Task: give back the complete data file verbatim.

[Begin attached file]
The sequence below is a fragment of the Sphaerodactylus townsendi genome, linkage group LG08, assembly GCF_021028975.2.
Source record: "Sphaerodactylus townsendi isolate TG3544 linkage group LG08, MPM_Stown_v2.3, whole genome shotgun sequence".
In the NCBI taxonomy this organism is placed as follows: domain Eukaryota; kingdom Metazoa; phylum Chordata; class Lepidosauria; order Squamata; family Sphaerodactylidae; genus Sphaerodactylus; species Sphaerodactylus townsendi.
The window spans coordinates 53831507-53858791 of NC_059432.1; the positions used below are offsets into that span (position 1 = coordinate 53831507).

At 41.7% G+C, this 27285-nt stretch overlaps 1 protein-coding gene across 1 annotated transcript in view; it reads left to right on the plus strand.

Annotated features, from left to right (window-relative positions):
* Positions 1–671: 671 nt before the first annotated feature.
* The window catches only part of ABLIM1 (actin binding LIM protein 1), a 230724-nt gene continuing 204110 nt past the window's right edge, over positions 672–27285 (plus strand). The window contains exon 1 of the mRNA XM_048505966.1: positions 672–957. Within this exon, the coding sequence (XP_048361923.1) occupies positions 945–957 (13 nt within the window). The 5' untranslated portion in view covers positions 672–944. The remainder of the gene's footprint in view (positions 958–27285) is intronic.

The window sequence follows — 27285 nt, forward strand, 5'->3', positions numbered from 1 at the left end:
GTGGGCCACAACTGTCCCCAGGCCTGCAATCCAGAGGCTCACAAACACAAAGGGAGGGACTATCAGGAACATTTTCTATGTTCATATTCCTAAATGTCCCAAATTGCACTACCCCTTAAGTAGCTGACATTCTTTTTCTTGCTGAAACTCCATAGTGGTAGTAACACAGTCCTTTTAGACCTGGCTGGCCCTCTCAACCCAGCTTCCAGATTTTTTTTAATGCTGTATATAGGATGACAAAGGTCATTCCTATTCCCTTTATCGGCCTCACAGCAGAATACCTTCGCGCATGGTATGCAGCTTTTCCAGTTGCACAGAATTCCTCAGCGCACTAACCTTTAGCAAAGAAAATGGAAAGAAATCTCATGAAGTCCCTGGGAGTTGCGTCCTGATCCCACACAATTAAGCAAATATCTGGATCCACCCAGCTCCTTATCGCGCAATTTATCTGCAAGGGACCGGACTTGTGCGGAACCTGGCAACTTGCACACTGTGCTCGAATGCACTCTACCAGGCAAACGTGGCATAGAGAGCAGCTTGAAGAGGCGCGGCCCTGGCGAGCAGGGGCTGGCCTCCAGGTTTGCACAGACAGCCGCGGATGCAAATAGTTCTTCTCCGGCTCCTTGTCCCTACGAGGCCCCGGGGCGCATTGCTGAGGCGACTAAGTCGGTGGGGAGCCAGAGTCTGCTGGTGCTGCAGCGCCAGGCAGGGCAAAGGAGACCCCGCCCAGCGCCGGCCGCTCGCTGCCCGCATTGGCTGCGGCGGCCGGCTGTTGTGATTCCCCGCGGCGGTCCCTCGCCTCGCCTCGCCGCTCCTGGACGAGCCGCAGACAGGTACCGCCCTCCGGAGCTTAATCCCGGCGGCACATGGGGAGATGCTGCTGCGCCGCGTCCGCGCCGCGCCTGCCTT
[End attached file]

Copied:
The sequence below is a fragment of the Sphaerodactylus townsendi genome, linkage group LG08, assembly GCF_021028975.2.
Source record: "Sphaerodactylus townsendi isolate TG3544 linkage group LG08, MPM_Stown_v2.3, whole genome shotgun sequence".
In the NCBI taxonomy this organism is placed as follows: domain Eukaryota; kingdom Metazoa; phylum Chordata; class Lepidosauria; order Squamata; family Sphaerodactylidae; genus Sphaerodactylus; species Sphaerodactylus townsendi.
The window spans coordinates 53831507-53858791 of NC_059432.1; the positions used below are offsets into that span (position 1 = coordinate 53831507).

At 41.7% G+C, this 27285-nt stretch overlaps 1 protein-coding gene across 1 annotated transcript in view; it reads left to right on the plus strand.

Annotated features, from left to right (window-relative positions):
* Positions 1–671: 671 nt before the first annotated feature.
* The window catches only part of ABLIM1 (actin binding LIM protein 1), a 230724-nt gene continuing 204110 nt past the window's right edge, over positions 672–27285 (plus strand). The window contains exon 1 of the mRNA XM_048505966.1: positions 672–957. Within this exon, the coding sequence (XP_048361923.1) occupies positions 945–957 (13 nt within the window). The 5' untranslated portion in view covers positions 672–944. The remainder of the gene's footprint in view (positions 958–27285) is intronic.

The window sequence follows — 27285 nt, forward strand, 5'->3', positions numbered from 1 at the left end:
GTGGGCCACAACTGTCCCCAGGCCTGCAATCCAGAGGCTCACAAACACAAAGGGAGGGACTATCAGGAACATTTTCTATGTTCATATTCCTAAATGTCCCAAATTGCACTACCCCTTAAGTAGCTGACATTCTTTTTCTTGCTGAAACTCCATAGTGGTAGTAACACAGTCCTTTTAGACCTGGCTGGCCCTCTCAACCCAGCTTCCAGATTTTTTTTAATGCTGTATATAGGATGACAAAGGTCATTCCTATTCCCTTTATCGGCCTCACAGCAGAATACCTTCGCGCATGGTATGCAGCTTTTCCAGTTGCACAGAATTCCTCAGCGCACTAACCTTTAGCAAAGAAAATGGAAAGAAATCTCATGAAGTCCCTGGGAGTTGCGTCCTGATCCCACACAATTAAGCAAATATCTGGATCCACCCAGCTCCTTATCGCGCAATTTATCTGCAAGGGACCGGACTTGTGCGGAACCTGGCAACTTGCACACTGTGCTCGAATGCACTCTACCAGGCAAACGTGGCATAGAGAGCAGCTTGAAGAGGCGCGGCCCTGGCGAGCAGGGGCTGGCCTCCAGGTTTGCACAGACAGCCGCGGATGCAAATAGTTCTTCTCCGGCTCCTTGTCCCTACGAGGCCCCGGGGCGCATTGCTGAGGCGACTAAGTCGGTGGGGAGCCAGAGTCTGCTGGTGCTGCAGCGCCAGGCAGGGCAAAGGAGACCCCGCCCAGCGCCGGCCGCTCGCTGCCCGCATTGGCTGCGGCGGCCGGCTGTTGTGATTCCCCGCGGCGGTCCCTCGCCTCGCCTCGCCGCTCCTGGACGAGCCGCAGACAGGTACCGCCCTCCGGAGCTTAATCCCGGCGGCACATGGGGAGATGCTGCTGCGCCGCGTCCGCGCCGCGCCTGCCTT